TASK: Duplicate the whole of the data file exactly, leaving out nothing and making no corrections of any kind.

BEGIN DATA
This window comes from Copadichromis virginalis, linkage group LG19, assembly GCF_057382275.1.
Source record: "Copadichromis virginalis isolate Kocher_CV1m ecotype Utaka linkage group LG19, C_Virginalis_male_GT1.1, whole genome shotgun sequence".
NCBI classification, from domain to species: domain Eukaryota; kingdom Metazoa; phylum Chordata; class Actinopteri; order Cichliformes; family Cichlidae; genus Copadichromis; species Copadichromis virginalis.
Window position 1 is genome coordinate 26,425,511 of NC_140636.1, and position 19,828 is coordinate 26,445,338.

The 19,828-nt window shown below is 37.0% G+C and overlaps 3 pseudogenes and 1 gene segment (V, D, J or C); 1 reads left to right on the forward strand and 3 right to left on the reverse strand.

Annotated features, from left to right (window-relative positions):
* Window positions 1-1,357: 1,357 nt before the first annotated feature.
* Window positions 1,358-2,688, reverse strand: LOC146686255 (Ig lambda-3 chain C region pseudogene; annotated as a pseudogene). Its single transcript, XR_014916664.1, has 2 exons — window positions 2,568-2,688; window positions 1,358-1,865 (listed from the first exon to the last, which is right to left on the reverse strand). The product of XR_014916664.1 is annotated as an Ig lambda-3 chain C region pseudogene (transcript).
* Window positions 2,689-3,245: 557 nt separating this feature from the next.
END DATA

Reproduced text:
This window comes from Copadichromis virginalis, linkage group LG19, assembly GCF_057382275.1.
Source record: "Copadichromis virginalis isolate Kocher_CV1m ecotype Utaka linkage group LG19, C_Virginalis_male_GT1.1, whole genome shotgun sequence".
NCBI classification, from domain to species: domain Eukaryota; kingdom Metazoa; phylum Chordata; class Actinopteri; order Cichliformes; family Cichlidae; genus Copadichromis; species Copadichromis virginalis.
Window position 1 is genome coordinate 26,425,511 of NC_140636.1, and position 19,828 is coordinate 26,445,338.

The 19,828-nt window shown below is 37.0% G+C and overlaps 3 pseudogenes and 1 gene segment (V, D, J or C); 1 reads left to right on the forward strand and 3 right to left on the reverse strand.

Annotated features, from left to right (window-relative positions):
* Window positions 1-1,357: 1,357 nt before the first annotated feature.
* Window positions 1,358-2,688, reverse strand: LOC146686255 (Ig lambda-3 chain C region pseudogene; annotated as a pseudogene). Its single transcript, XR_014916664.1, has 2 exons — window positions 2,568-2,688; window positions 1,358-1,865 (listed from the first exon to the last, which is right to left on the reverse strand). The product of XR_014916664.1 is annotated as an Ig lambda-3 chain C region pseudogene (transcript).
* Window positions 2,689-3,245: 557 nt separating this feature from the next.